For many businesses Work At Home (WAH) has long been seen as nothing more than a business continuity measure – a way to keep delivering in the event that the office or contact centre became temporarily unavailable.
But, over the past 12 months, those perceptions have changed and WAH is increasingly viewed as an essential, long term solution.
So, what has changed?
In short, change was forced upon us, with business continuity models being put to the ultimate test. Rather than one building being closed for a short period of time, all buildings had to shut their doors, indefinitely.
Businesses had no option but to adapt and face the associated challenges head on. For the most part, they were successful.
And so, a year on, as governments and companies look towards the possibility of returning to the office, many businesses are questioning whether they need to return at all.
How perceptions towards WAH have changed amongst the 3 key stakeholder groups
Having experienced WAH for 12 months, businesses had their eyes opened to the benefits that this CX model can bring. Not only this, but they overcame many fears relating to the perceived barriers and risks.
Of course, WAH isn’t just about businesses, it must work for the people who are working from home too. So, how have perceptions changed amongst the 3 key stakeholder groups?
- Customer Service Colleagues
Although many CS Colleagues had not worked at home prior to the pandemic, they have settled into new routines. They’ve overcome the challenges initially faced, including identifying the right physical space to work in, and have realised the benefits work-at-home can bring. As a result, many don’t feel the need to return to the office, and when surveyed two out of three said they wished to remain home-based.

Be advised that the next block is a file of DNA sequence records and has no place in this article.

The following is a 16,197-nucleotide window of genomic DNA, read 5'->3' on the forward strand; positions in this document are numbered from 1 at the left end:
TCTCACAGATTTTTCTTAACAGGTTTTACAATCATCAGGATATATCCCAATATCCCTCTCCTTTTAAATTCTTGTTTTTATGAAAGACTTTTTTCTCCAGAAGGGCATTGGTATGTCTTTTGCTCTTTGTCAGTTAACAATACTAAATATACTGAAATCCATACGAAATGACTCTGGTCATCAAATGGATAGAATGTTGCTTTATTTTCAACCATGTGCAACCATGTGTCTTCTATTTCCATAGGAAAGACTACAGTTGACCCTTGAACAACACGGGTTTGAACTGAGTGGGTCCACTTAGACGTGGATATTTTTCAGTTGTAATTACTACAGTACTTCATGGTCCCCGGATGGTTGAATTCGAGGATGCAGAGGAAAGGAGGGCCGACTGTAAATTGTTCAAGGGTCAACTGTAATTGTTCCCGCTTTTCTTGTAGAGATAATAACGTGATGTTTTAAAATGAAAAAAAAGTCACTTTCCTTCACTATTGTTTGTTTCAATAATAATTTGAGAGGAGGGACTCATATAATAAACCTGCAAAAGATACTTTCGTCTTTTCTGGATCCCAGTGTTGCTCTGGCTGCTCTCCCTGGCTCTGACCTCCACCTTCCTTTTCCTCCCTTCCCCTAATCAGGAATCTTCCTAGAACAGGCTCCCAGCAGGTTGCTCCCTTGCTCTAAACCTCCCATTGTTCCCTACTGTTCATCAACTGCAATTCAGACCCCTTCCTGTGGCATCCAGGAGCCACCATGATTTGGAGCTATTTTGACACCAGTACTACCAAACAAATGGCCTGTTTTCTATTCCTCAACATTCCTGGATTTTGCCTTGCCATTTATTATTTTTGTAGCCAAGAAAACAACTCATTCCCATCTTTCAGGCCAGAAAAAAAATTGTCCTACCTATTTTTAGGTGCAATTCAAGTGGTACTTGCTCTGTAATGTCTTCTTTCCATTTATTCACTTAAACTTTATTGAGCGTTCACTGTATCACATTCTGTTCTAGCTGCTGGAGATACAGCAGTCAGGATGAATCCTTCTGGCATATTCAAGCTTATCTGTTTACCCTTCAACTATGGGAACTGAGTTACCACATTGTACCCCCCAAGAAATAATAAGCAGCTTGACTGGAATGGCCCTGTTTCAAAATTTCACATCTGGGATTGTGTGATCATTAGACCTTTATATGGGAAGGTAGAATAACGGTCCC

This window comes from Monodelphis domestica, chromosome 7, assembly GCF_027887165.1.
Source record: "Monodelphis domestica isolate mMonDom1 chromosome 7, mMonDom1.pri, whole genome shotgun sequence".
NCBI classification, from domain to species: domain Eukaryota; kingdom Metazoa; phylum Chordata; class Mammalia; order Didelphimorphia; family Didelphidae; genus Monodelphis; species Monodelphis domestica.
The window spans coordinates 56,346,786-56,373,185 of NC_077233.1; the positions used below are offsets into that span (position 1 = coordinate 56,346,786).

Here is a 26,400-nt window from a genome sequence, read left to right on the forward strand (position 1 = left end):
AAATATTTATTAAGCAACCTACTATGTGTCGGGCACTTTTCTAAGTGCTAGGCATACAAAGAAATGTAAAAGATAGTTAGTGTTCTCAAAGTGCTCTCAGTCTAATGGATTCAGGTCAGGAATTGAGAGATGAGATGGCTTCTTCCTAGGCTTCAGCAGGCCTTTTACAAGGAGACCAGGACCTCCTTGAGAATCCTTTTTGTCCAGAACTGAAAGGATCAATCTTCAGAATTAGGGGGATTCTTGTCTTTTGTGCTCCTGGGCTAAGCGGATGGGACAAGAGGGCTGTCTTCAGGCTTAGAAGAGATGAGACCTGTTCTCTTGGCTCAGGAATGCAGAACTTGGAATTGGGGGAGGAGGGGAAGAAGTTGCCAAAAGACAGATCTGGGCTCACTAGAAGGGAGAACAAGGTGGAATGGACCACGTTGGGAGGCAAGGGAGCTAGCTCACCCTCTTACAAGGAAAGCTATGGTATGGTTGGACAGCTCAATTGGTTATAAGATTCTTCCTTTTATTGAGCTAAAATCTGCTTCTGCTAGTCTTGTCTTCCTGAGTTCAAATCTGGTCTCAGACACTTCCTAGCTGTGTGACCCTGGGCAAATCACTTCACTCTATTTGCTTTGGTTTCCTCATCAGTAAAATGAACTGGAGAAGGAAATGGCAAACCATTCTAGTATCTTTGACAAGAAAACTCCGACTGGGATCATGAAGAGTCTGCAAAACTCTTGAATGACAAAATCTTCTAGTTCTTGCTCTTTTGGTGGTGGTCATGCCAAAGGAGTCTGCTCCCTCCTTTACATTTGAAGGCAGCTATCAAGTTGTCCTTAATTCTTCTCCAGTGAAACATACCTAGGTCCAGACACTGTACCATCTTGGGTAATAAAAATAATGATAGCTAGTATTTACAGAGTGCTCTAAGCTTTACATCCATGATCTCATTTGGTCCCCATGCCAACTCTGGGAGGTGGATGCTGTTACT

Of the three key stakeholders, businesses were previously by far the most resistant to adopting WAH. But now they’ve seen it first-hand and experienced what it can do for their business.
They see that the majority of CS Colleagues are happier and, as a result, support quality for customers has been as good as, if not better than, it was in-centre. What’s more, the risks they had associated with WAH failed to materialise.
As a result, many will maintain a home-based model, at least as part of their offering.
- Customer Experience Management Partners – SYKESHome
SYKESHome has operated for over 5 years in Europe, and for much longer in North America. When various lockdown measures were introduced, SYKES already had the knowledge, resources, technology and ability to move many thousands of colleagues to work at home within a 3-week time frame, with little or no disruption to customer service programmes. We’re naturally keen that it continues to grow as clients’ preferred CX model in Europe.
Changing our understanding of continuity
It’s clear to see that, during the past year, it’s not just attitudes to work-at-home that have changed, but the very notion of business continuity has changed too.
Rather than having plans in place to deal with a temporary issue, business continuity planning now is about changing mindsets amongst all stakeholders to accept that long duration business risks must be accommodated. It is only by changing these mindsets that we can move away from what worked before, to what is working now and for the future.